Saturday, January 20, 2024

LAT 2:40 (Stella) 


Newsday 15:51 (pannonica) 


NYT 7:26 (Amy) 


Universal 2:35 (Matthew)  


USA Today tk (Matthew) 


WSJ untimed (pannonica) 


Caitlin Reid & Matthew Stock’s New York Times crossword–Amy’s recap

NY Times crossword solution, 1/20/24 – no. 0120

Man, did I draw the SHORT STRAW down in that corner of the puzzle. I tried KONA for the ETNA race, ROOF for the house’s EAVE (… just the one, in crosswordland), and [Sweet ___] TEA instead of PEA, so nothing wanted to come together there. Oof!


Not wild about “ATTAWAY.” Pretty sure I don’t say this. Do you?

Three more things:

  • 1d. [Fortune 100 company whose name is the last two syllables of the city near where it was founded], CISCO. That’s the actual origin of the company’s name, it turns out.
  • 5d. [Rap pioneers, slangily], OGS. From original gangsta. Merl Reagle, for example, was an OG crossword constructor.
  • 12d. [Initialism for a pleasant tingling on the scalp or back of the neck], ASMR. Autonomous sensory meridian response. There are videos and, I assume, apps to provide people who get the welcome tingles from certain sounds, and might appreciate them at bedtime. Here’s a slow-moving video wherein a guy works a crossword, talking softly to himself all the while. The quiet rustling sounds do aaaaabsolutely nothing for me, personally.

Four stars from me.

Adrian Johnson’s Universal crossword, “Universal Freestyle 108″–Matt’s recap

Adrian Johnson’s Universal crossword solution, “Universal Freestyle 108,” 1/20/2024

Six spanners lattice this grid, and each corner also has a long entry. I quite liked PERFECT STRANGER, AINT GONNA HAPPEN, I HOPE SO TOO, ITS A COINCIDENCE and DECEPTICON, and unfortunately was least energized by the entries near the bottom — EGG AND SPOON RACE (I know what it is, but is that really what it’s called?) and KEEPSAKES. Not bad entries by any means, but less engaging than the others, and the grid design means the rest of the fill is on the shorter side.

I did like several clues, outside of those attention-grabbers, [Grader’s writing implement] RED PEN is straightforward but a trip down memory lane. Might be less welcome for some than others, I suppose. I think I knew this, but enjoyed [Its “O” doesn’t stand for oil] OPEC. [Be an Alta boy, say?] SKI is pretty cheeky, as well. Cheers.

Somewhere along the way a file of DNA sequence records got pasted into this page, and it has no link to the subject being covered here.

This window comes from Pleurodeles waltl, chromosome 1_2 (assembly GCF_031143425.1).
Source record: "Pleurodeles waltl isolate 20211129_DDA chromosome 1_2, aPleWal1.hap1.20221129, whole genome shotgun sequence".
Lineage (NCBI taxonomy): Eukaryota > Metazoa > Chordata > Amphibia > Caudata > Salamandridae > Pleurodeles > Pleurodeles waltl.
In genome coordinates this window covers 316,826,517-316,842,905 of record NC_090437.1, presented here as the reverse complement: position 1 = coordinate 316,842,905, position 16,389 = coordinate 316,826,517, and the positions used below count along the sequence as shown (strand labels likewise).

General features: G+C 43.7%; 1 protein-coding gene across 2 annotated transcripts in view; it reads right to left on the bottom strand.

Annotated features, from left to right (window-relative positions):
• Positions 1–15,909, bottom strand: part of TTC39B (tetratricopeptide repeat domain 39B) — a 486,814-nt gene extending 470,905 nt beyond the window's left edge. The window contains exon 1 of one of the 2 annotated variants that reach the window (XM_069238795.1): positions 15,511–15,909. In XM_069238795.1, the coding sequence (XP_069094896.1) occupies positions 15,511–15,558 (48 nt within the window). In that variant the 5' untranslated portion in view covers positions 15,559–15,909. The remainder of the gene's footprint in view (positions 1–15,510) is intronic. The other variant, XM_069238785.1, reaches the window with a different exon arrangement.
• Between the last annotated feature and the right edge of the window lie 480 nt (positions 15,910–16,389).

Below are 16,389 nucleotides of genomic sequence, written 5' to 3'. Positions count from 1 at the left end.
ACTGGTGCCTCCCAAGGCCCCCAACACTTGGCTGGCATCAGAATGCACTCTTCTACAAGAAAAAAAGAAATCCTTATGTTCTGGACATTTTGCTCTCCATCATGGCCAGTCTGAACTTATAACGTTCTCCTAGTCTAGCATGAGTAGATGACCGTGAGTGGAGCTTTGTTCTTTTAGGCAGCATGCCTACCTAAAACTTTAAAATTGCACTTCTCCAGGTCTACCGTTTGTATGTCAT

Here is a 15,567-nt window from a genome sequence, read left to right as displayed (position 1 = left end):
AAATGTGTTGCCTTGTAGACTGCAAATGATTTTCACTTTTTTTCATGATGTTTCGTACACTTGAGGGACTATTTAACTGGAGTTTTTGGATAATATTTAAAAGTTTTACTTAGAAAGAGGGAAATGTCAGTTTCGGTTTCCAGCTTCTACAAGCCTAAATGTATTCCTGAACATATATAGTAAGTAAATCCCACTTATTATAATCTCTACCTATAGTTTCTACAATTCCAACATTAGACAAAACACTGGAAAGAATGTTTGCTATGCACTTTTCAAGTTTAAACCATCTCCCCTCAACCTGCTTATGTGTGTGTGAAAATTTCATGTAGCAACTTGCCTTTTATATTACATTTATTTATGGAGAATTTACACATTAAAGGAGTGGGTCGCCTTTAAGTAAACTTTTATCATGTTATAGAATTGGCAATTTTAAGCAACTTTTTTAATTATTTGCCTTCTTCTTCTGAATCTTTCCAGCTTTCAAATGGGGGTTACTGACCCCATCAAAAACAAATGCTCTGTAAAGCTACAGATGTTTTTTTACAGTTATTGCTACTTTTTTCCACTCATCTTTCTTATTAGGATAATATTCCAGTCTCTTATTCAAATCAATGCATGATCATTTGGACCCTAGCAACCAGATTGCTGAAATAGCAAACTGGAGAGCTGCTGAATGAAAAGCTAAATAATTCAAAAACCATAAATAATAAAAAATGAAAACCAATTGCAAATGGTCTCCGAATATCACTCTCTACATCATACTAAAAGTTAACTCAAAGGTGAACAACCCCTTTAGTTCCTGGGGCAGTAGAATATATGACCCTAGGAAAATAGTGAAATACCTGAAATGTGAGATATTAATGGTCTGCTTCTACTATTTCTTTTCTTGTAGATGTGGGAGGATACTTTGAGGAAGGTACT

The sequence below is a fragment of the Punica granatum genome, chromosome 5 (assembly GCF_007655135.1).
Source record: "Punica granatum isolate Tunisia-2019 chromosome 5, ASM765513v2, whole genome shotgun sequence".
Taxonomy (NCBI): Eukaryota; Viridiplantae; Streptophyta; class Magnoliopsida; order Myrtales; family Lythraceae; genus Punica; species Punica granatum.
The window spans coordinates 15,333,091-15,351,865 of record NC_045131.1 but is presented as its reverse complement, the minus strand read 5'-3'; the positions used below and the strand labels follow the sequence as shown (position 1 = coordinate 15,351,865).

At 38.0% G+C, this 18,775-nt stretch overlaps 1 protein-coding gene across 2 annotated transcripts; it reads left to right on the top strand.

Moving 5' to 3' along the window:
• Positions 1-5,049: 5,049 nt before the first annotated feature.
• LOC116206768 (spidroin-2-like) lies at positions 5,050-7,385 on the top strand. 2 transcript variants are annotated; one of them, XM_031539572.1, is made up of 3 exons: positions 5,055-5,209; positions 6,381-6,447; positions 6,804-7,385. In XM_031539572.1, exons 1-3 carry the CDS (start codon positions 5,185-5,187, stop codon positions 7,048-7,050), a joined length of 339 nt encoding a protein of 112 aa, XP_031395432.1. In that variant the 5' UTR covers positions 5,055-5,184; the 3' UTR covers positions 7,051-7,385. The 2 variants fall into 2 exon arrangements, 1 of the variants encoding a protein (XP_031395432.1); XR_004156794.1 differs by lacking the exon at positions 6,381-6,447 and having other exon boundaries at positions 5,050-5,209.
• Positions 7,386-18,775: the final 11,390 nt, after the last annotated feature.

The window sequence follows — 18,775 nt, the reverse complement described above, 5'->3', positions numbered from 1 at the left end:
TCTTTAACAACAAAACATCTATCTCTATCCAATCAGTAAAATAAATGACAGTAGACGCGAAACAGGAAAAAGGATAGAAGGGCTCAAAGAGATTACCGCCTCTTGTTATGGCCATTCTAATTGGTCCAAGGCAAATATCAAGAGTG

Amie Walker’s Los Angeles Times crossword — Stella’s write-up

Los Angeles Times 1/19/2024 by Amie Walker

Los Angeles Times 1/19/2024 by Amie Walker

Definitely could’ve used a few more hard clues in this puzzle; only the NE corner kept me from an under-2:30 time.

  • 18A [Auto-graph] is a CAR SELFIE. This is a thing? Please don’t answer that. I’m sure it is; I just don’t want it to be.
  • 44A [“Let me recover from that”] is I NEED A MOMENT, which had the potential to trip me up since I NEED A MINUTE and, perhaps to a lesser extent, I NEED A SECOND are also plausible, but the 35D clue [Trap collection] for LINT helped me decide which very quickly.
  • 48A [Tears it up on the slopes] is SHREDS. TIL that you can SHRED at skiing or snowboarding, not just at guitar playing. (Winter sports: Not an area of expertise. I’d rather apres-ski!)
  • 57A [Mane squeezes?] is a cute clue for PONYTAILS.
  • 61A [Paws-itive homebody?] for INDOOR CAT, on the other hand, felt like it was trying a bit too hard.
  • 6D As mentioned, the NE was the only source of trouble for me, and this clue [Women of Troy’s sch.] was one reason, since my mind went to RPI (which is located in Troy, New York) before the correct answer of USC (home of the Trojans).
  • 8D [Time out in the park?] is the best clue-answer pair in the puzzle IMO: STROLLER NAP. Evocative, fresh entry with a clever clue. What more can you ask for?
  • 9D [Barbie owner?] for AUSSIE also made me chuckle when I finally got it. That’s “barbie” as in “shrimp on the barbie.”1
  • 33D [Part of a heart-to-heart exchange] is a clever, if not particularly difficult, clue for VALENTINE.

Gary Larson & Amy Ensz’s Wall Street Journal crossword, “Et Voilà!” — pannonica’s write-up

WSJ • 1/20/24 • Sat • “Et Voilà!” • Larson, Ensz • solution • 20240120

Straightforward theme: the bigram ET is inserted into the original phrases of the theme answers, wackifying them.

This and very similar themes have been executed before, typically with a title or revealer along the lines of ‘Alien Invasion’. Here are a few of those:

Today’s theme answers:

  • 25a. [Billfold for Barney Rubble?] STONE WALLET (stonewall, or perhaps stone wall).
  • 38a. [Guiding principle shared by many civic groups?] TENET OF CLUBS (ten of clubs).
  • 70a. [Very, very straight?] SUPER HETERO (superhero, or super hero).
  • 101a. [Booster stage?] ROCKET BOTTOM (rock-bottom).
  • 117a. [Riding crop, to a dominatrix?] FETISH STICK (fish stick).
  • 15d. [Proper posture for the Bolshoi?] BALLET BEARING (ball bearing).
  • 57d. [Agent for Lakers legend Earvin Johnson?] MAGIC MARKETER (magic marker).

And there you have it, et voilà!

  • 96d [List-ending phrase] ET ALIAE.